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Quotation of the Day…

… is from page 226 of the 2007 Definitive Edition (Bruce Caldwell, ed.) of F.A. Hayek’s classic 1944 book, The Road to Serfdom; specifically, it’s from chapter 15, which is titled “The Prospects of International Order” (footnote deleted):

To undertake the direction of the economic life of people with widely divergent ideals and values is to assume responsibilities which commit one to the use of force; it is to assume a position where the best intentions cannot prevent one from being forced to act in a way which to some of those affected must be immoral.

DBx: One of the important achievements of free markets is that they peacefully prompt individuals not only to respect the preferences of others, but also to help others achieve their goals even when those preferences and goals are not widely shared. Furthermore, no one is compelled to offer such assistance; such assistance is given voluntarily; it is elicited through commercial offers.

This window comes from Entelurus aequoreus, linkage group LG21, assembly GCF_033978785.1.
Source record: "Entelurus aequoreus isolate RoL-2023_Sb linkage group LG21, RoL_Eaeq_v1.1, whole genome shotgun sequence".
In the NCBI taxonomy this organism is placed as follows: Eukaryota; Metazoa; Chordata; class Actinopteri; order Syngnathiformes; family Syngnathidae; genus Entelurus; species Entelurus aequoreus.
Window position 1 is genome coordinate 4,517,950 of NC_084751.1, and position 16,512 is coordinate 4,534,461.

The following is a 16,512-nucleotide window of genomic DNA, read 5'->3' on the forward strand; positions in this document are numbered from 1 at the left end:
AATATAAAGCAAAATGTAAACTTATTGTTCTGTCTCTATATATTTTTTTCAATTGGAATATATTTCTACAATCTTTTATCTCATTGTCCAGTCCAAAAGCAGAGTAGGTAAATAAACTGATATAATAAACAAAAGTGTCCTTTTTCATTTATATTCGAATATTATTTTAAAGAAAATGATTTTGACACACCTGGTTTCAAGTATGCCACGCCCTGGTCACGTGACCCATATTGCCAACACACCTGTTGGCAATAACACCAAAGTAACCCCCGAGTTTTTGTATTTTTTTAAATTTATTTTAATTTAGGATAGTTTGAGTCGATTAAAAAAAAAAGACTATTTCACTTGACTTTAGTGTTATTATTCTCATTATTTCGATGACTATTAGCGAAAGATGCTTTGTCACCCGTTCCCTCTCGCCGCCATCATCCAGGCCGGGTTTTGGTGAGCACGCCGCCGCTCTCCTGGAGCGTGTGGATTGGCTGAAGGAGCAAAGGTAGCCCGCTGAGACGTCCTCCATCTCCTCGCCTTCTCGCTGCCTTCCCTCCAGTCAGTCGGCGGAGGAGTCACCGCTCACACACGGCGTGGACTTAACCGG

Industrial policy, in contrast, conscripts everyone into serving the vision of the architects of the industrial policy. Many NatCons today, for example, long for an economy featuring more factory jobs. Never mind that most Americans don’t want such jobs (as we can tell because most Americans would not agree to take the pay cuts that would be required to ‘purchase’ the privilege of having many more such jobs). But if these NatCons ever manage to grab enough political power, they’ll try to impose their vision – an imposition that will be impossible to achieve without the NatCons threatening coercion on anyone who is prone to act in ways that would undermine the NatCons’ scheme.

The very existence of a concrete ‘vision’ for what an economy ‘should’ look like in its details implies that the visionary believes that something is amiss if the actual economy fails to satisfy his vision. It’s a short step from the disappointment that the visionary experiences at the failure of reality – at the failure of his fellow human beings – to live up to his ideals to the visionary’s conviction that he is entitled to coerce his fellow human beings to behave as he has divined they ‘should’ behave.

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